I do not expect to have any trouble reading Oglach’s recommendation of this Dalton Trumbo classic. I am familiar with Trumbo’s screenplays, having seen “Spartacus”, “Exodus” and “Papillon”.

Tho’ yesterday, my book-drought was broken by a breezy whip-through of the gentle epistolary delight, “84 Charing Cross Road” by Helene Hanff, I am itching to find out what happens when, “Johnny”gets his gun.

Thanks, Oglach (whoever you really are). I am indebted to you.


The Death of Me

Something is killing
My love of the printed page.
I try hard to delve
Into a good book,
And end up shelving it.

When did it go wrong? Did it happen
In stages, catch me unawares?
I long for those days of yore
When I waited patiently
For the book-filled truck
Bringing volumes by the score,
Every Wednesday.
When I would load my arms
With as many as I could,
Carting them home to pore through,
And take each word to heart.

Is it this device
I have afore me now?
These easy keys allow
The sharing of all my secrets,
Trying not to bore
With what might make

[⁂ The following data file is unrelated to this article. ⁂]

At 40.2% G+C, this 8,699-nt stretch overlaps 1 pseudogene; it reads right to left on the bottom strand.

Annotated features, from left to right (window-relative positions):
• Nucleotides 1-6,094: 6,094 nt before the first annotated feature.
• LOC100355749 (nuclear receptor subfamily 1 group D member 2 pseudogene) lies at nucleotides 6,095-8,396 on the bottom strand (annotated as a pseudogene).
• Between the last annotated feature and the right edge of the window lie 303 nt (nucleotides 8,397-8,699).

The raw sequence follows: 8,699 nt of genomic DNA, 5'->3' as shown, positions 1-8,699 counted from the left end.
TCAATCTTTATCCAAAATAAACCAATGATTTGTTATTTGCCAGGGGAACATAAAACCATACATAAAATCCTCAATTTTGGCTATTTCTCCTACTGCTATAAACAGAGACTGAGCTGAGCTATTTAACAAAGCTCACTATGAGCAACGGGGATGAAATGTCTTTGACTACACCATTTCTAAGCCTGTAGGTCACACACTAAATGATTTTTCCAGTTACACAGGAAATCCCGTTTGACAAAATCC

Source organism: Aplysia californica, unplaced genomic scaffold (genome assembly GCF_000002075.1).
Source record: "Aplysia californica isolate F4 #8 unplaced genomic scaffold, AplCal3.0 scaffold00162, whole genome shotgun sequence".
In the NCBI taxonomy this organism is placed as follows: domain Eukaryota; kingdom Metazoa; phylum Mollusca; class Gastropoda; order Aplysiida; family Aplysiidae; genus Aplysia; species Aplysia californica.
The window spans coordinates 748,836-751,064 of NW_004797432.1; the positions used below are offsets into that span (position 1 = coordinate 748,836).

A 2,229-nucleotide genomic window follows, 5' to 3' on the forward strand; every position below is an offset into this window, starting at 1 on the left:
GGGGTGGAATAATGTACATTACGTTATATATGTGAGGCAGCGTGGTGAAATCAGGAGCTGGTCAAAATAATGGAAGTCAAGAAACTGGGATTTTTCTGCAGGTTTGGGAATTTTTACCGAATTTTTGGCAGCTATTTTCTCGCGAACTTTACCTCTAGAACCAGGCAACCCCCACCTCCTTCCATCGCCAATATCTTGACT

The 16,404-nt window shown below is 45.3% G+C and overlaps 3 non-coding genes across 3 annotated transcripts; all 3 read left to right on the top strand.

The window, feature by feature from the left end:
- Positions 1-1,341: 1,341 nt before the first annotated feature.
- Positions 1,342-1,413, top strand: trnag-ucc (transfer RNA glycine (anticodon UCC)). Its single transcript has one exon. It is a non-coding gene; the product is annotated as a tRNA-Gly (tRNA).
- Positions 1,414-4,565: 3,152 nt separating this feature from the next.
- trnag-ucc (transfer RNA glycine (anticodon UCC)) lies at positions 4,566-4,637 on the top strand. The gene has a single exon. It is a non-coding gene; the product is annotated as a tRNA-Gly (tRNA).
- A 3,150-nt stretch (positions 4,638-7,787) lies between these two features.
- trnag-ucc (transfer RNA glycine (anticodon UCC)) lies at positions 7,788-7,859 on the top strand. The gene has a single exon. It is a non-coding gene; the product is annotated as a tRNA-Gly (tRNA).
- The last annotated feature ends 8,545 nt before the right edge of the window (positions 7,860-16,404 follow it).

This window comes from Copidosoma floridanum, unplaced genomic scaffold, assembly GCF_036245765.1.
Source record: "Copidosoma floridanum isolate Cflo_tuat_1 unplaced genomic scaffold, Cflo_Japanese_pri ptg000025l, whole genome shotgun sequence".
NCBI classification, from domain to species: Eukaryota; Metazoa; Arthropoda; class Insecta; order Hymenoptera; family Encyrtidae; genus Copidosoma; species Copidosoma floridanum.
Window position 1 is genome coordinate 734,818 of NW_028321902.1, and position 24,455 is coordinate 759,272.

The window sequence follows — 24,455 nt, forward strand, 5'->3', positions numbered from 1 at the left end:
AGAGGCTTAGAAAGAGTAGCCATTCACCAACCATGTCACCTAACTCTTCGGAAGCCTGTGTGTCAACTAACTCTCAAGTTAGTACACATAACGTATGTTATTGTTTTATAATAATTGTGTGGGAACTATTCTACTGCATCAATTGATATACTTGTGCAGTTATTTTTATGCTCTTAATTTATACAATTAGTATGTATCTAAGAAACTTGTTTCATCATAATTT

You turn elsewhere?

Is it brain-circuits, not
Firing as before, unable to absorb
Anything of length or strength
Or train-of-thought?

I ought to shut this down,
Pick up a tome that rests in dust
Upon the weighty shelf,
Or else, I’ll lose myself.

Or else,
I’ll lose

Kathleen Mortensen ©2016


It was your day.
We went for a stroll
to while the time away—
just like you, to keep it simple.

The sun was glaring at us
and we’d left our shades at home,
still, we roamed along
the new cement that lines the road—
listening to a jay’s shrill cries,
as if to say, happy birthday.

I was keen to fool around,
running across the road to the
green playground,
where old-time swings
hang waiting to sway.
The seat was soaked,
from the night’s rain.
I wiped my sleeve back and forth
in the pool of water;
you whipped out a tissue
to mop up the rest.

It’s your day, you first! I laughed.
You were quick to settle in
to the rubber sling, your feet
rising from the sand.

I pushed the small of your back
with splayed hands,
and felt like a kid again,
waiting for a turn
to be the one having all the fun.

Up you rose, higher and higher,
flying back into your childhood memories,
where I don’t belong.

Those strong chains,
held on and I let you go,
pumping those legs like a little boy
with grass-stained knees,
rising up to the trees and sky beyond.

“Don’t jump off”, I warned.
You dragged your toes,
until the swing came to a halt,
and stepped away,
a fifty-four year old married man again.

Then, I grabbed the iron chains,
lifting my seat
into the black, rubber swing.
You stood and gave a good shove;
I drifted high into a dream of
hazy days when

it was my daddy
behind me.

Slowing down, I looked over
at the plastic slide
on the other side of the park,
recalling the singe of metal
on the backs of thighs
and felt the sting
of time.

Kathleen Mortensen ©2016